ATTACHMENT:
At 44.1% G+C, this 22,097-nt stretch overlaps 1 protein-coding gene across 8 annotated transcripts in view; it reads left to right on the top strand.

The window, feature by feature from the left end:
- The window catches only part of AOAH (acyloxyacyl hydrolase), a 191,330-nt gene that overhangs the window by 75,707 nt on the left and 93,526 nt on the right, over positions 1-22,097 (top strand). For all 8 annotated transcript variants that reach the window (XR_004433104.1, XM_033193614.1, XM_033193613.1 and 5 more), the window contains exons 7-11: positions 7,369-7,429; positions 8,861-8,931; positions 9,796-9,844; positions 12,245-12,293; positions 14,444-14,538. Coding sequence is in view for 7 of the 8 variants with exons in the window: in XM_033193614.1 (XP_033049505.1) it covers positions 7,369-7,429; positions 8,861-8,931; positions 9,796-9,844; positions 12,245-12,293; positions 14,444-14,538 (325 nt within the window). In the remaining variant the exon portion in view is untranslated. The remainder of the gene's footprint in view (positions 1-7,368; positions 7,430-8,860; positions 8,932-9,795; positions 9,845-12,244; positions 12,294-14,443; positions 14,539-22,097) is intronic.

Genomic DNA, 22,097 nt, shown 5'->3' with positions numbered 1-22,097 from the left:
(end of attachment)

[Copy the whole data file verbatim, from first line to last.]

At 44.1% G+C, this 22,097-nt stretch overlaps 1 protein-coding gene across 8 annotated transcripts in view; it reads left to right on the top strand.

The window, feature by feature from the left end:
- The window catches only part of AOAH (acyloxyacyl hydrolase), a 191,330-nt gene that overhangs the window by 75,707 nt on the left and 93,526 nt on the right, over positions 1-22,097 (top strand). For all 8 annotated transcript variants that reach the window (XR_004433104.1, XM_033193614.1, XM_033193613.1 and 5 more), the window contains exons 7-11: positions 7,369-7,429; positions 8,861-8,931; positions 9,796-9,844; positions 12,245-12,293; positions 14,444-14,538. Coding sequence is in view for 7 of the 8 variants with exons in the window: in XM_033193614.1 (XP_033049505.1) it covers positions 7,369-7,429; positions 8,861-8,931; positions 9,796-9,844; positions 12,245-12,293; positions 14,444-14,538 (325 nt within the window). In the remaining variant the exon portion in view is untranslated. The remainder of the gene's footprint in view (positions 1-7,368; positions 7,430-8,860; positions 8,932-9,795; positions 9,845-12,244; positions 12,294-14,443; positions 14,539-22,097) is intronic.

Genomic DNA, 22,097 nt, shown 5'->3' with positions numbered 1-22,097 from the left: